“I don't know when we will have direct talks between the United States and Iran. That is a subject for the president of the United States. I don't think anyone here objects to that,” McCain said.
He added, “To have grounds for optimism, I think, would be a mistake.”
Russia, which has been impatient with decades of U.S. hostility to Tehran since its 1979 Islamic Revolution, repeated on Saturday the need to find a diplomatic solution.
“Iran must know the overall game plan; it must see what is in it for it in this process. We need to convince Iran that this is not about regime change. ... This mistrust must be overcome,” Foreign Minister Sergei Lavrov told the conference.
Show commenting policy
TribLive commenting policy
You are solely responsible for your comments and by using TribLive.com you agree to our Terms of Service.
We moderate comments. Our goal is to provide substantive commentary for a general readership. By screening submissions, we provide a space where readers can share intelligent and informed commentary that enhances the quality of our news and information.
While most comments will be posted if they are on-topic and not abusive, moderating decisions are subjective. We will make them as carefully and consistently as we can. Because of the volume of reader comments, we cannot review individual moderation decisions with readers.
We value thoughtful comments representing a range of views that make their point quickly and politely. We make an effort to protect discussions from repeated comments either by the same reader or different readers.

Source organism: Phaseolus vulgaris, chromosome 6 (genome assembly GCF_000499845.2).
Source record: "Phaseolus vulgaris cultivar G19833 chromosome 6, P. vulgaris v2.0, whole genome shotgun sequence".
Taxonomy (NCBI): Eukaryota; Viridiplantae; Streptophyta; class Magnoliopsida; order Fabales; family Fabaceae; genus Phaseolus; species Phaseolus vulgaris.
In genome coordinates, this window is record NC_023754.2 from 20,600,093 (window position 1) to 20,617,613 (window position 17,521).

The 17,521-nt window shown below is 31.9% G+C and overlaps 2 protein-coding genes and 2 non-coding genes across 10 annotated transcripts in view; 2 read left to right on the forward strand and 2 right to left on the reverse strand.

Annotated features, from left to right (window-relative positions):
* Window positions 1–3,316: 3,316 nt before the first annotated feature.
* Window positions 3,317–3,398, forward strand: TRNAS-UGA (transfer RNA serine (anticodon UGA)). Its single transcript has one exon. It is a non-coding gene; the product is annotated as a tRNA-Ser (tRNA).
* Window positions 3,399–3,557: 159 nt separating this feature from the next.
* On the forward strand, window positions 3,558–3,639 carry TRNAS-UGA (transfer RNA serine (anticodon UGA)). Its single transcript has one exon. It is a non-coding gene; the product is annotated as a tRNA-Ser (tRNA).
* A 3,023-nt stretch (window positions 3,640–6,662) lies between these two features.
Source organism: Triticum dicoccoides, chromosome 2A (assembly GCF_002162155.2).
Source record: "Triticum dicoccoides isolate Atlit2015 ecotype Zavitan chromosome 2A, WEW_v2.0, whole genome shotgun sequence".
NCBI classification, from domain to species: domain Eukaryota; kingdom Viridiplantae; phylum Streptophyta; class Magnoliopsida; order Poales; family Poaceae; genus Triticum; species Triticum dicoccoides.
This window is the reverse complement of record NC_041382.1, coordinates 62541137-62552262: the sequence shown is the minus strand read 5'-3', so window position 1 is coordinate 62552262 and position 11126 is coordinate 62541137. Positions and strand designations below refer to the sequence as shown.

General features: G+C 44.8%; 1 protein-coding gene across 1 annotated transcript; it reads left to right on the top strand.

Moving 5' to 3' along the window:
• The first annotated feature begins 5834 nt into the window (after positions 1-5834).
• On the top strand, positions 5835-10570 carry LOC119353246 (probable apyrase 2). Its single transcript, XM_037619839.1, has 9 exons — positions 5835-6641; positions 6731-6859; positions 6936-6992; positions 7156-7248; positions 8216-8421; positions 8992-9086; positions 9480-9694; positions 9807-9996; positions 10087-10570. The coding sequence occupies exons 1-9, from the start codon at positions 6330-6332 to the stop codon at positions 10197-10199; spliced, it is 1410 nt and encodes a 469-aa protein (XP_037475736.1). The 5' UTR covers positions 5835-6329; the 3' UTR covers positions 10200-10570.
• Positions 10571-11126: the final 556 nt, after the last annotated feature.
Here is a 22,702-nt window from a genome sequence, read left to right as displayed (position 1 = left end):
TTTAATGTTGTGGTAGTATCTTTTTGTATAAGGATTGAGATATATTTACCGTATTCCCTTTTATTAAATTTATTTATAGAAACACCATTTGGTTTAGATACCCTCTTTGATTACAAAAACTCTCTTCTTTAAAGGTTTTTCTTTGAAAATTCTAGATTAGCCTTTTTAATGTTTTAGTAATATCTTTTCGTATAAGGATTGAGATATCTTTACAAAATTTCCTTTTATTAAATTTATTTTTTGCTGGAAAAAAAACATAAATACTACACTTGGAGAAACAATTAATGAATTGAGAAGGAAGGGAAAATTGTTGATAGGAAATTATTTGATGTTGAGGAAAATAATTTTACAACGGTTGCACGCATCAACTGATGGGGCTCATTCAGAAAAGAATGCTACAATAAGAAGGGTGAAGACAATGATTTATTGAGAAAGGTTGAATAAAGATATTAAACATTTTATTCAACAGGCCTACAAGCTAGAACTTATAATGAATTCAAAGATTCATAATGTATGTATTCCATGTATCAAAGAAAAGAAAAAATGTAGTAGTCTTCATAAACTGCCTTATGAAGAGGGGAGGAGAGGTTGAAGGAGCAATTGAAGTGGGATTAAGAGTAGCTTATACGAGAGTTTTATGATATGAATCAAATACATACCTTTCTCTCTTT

We follow the same standards for taste as the daily newspaper. A few things we won't tolerate: personal attacks, obscenity, vulgarity, profanity (including expletives and letters followed by dashes), commercial promotion, impersonations, incoherence, proselytizing and SHOUTING. Don't include URLs to Web sites.
We do not edit comments. They are either approved or deleted. We reserve the right to edit a comment that is quoted or excerpted in an article. In this case, we may fix spelling and punctuation.
We welcome strong opinions and criticism of our work, but we don't want comments to become bogged down with discussions of our policies and we will moderate accordingly.
We appreciate it when readers and people quoted in articles or blog posts point out errors of fact or emphasis and will investigate all assertions. But these suggestions should be sent via e-mail. To avoid distracting other readers, we won't publish comments that suggest a correction. Instead, corrections will be made in a blog post or in an article.
- Dozens dead in gunfight on Mexico ranch
- Army commando team kills senior Islamic State official in Syria raid
- Ireland voters expected to OK gay marriage
- U.S. commandos kill senior IS commander in Syria raid
- Sanctions don’t stop Russia’s lobbyists in U.S.
- 17 charged in failed Burundi coup
- China won’t curtail aggressive sea plans
- Russian rocket carrying Mexican satellite fails after launch
- Islamic State terrorists tighten grip on Ramadi, Iraq, execute opponents
- Help wanted in Saudi Arabia — executioners
- Eiffel Tower temporarily shut down as employees walk out